How To Plant Tomatoes

Have you ever wondered “how do I plant tomatoes”? It is not as difficult as you’d think. Here’s a simple, easy-to-follow guide on how to plant tomatoes.

Where do you plant your tomatoes?

Tomatoes enjoy a sunny environment sheltered from the wind. They need at least four or five hours of sunshine per day! They prefer to be facing South or South-East.
The best neighbors for your tomatoes are asparagus, garlic, cucumbers, peppers, onions, radishes, or aromatic herbs such as mint, basil, parsley, sage, thyme or rosemary.
Avoid placing them nearby cabbages, potatoes and fennel.

Grow tomato plants from seeds

You can plant tomato seeds around January or February for ripe tomatoes at the end of spring.tomato plants
It takes between two and three months to have seedlings ready for planting.
Sowing seeds is the most economical way: sow tomato seeds (no more than 12 seeds per square-inch) in small pots filled with soil, which you will keep in the sun and heat, covered with a little soil (half in inch) and moistened regularly (ideally, do this with a sprayer). In ten days, the plants grow up.
Once your seedlings are more developed (2-3 weeks after sowing), it is time for transplanting. Select the most robust ones and place them in a larger pot. Regularly add fertilizer while spraying less and less often. You should also put them in an area a little less hot, to adjust them to their future conditions.
A “good seedling” is 8 inches high, with green foliage. It should not have any flowers at that point.
Are your seedlings turning yellow? They may have exhausted the soil. It is time to transplant them into their final place, or in a larger pot.

Planting your tomato seedlings

Wait for the month of May to plant your tomato seedlings in your garden, or in a planter on your balcony. Some suggest waiting until mid-May to avoid the frost. small tomato plant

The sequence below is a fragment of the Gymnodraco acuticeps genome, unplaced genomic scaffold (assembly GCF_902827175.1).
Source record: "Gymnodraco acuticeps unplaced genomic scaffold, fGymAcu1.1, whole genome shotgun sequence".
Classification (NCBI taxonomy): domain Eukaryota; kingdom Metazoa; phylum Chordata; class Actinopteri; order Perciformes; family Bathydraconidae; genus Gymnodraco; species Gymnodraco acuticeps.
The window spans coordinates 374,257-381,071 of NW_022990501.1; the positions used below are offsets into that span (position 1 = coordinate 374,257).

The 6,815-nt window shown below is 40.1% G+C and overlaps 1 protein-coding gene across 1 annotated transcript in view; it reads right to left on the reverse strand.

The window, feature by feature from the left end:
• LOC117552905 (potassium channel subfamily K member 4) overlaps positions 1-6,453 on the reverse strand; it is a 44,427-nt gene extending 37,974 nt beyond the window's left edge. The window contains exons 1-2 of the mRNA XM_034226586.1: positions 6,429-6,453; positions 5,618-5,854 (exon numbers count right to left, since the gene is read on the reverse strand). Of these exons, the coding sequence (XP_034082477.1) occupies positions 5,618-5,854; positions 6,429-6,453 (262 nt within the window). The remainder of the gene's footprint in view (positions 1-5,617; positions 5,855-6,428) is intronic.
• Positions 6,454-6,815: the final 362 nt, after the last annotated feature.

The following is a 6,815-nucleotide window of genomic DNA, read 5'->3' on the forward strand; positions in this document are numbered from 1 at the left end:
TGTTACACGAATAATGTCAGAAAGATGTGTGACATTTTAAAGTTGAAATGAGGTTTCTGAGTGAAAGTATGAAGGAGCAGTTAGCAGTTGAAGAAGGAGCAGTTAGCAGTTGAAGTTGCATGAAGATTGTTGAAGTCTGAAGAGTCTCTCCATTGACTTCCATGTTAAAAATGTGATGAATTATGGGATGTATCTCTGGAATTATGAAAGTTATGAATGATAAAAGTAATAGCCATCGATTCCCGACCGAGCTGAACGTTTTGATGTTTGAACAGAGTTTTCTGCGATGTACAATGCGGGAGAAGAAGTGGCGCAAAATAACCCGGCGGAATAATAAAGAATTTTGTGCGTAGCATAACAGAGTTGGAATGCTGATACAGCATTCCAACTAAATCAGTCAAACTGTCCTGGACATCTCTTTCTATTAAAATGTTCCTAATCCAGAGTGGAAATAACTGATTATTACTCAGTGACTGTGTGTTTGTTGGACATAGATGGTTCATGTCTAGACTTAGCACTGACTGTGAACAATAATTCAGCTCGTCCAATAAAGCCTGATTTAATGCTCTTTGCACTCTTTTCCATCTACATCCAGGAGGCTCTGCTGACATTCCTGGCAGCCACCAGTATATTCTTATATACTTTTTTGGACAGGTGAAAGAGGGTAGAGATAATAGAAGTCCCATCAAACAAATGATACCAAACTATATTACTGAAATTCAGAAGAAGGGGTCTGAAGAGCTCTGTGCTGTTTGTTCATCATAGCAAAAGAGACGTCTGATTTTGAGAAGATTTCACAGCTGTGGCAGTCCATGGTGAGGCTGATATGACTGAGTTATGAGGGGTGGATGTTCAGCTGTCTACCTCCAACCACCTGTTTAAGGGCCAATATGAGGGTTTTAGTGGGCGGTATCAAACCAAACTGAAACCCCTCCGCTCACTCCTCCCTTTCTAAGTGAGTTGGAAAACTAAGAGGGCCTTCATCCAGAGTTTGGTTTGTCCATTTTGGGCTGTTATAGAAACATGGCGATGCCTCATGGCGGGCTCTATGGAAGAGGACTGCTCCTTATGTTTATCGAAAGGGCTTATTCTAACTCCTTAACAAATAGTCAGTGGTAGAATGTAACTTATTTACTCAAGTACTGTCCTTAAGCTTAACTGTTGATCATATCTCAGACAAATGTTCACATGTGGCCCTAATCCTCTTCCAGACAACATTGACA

When you transplant your seedlings, make sure to space them about 15 inches apart (except for the smaller varieties, which you can space closer apart). Plant a stake a minimum of 3-feet high next to each seedling. Tomatoes climb, and when the fruits come, the branches will bend under their weight. They may even break if they are not supported.
Drive the stake 8 to 12 inches in, then attach the seedling (with a string), leaving it loose enough not to damage it.

How do I take care of them?

Water them in the morning. Regularly add compost or fertilizer (choose a fertilizer not too high in nitrogen).
You should regularly “pinch” your tomatoes. That is, pinch off by hand the small side growths (the “greedy” ones) on the edges of the branches. They use the sap of the plant that will be better served in your fruit. Do this when these little growths are a few inches.
As your plant gradually grows, tie the stem to the stake (every 8 to 10 inches). When the plant exceeds 3 feet, strengthen the ties, as the weight of the fruit increases the pressure.
When your plant starts to buckle under fruits (at least 3 or 4), cut the top of the plant.


  • When your tomatoes begin to ripen, you will improve their flavor by no longer watering them (but then, of course, once they are harvested, begin watering again. At least if you want to get more!).
  • At the end of the summer, it is necessary to top the plant to avoid new flowers appearing (they do not have the time to bear fruits). If your plant is a late variety, wait until the end of September or October, depending on the climate.
  • For the latest green tomatoes harvested late in the season, just wrap them individually in newspaper so they naturally acquire a beautiful red color after a few days.
  • If your plant has large brown spots on the leaves/stems, and white appears underneath the leaves in wet weather, it is likely being attacked by mildew! Remove and destroy affected leaves and branches. If too much of the plant is reached, discard it completely.
  • To treat plants, there are two solutions. One is to water it with a decoction of snake grass. You can also introduce a copper rod into the stem of the plant, which produces a natural protective reaction.

There you go. You should have tomatoes in no time.
Let us know how they turned out!

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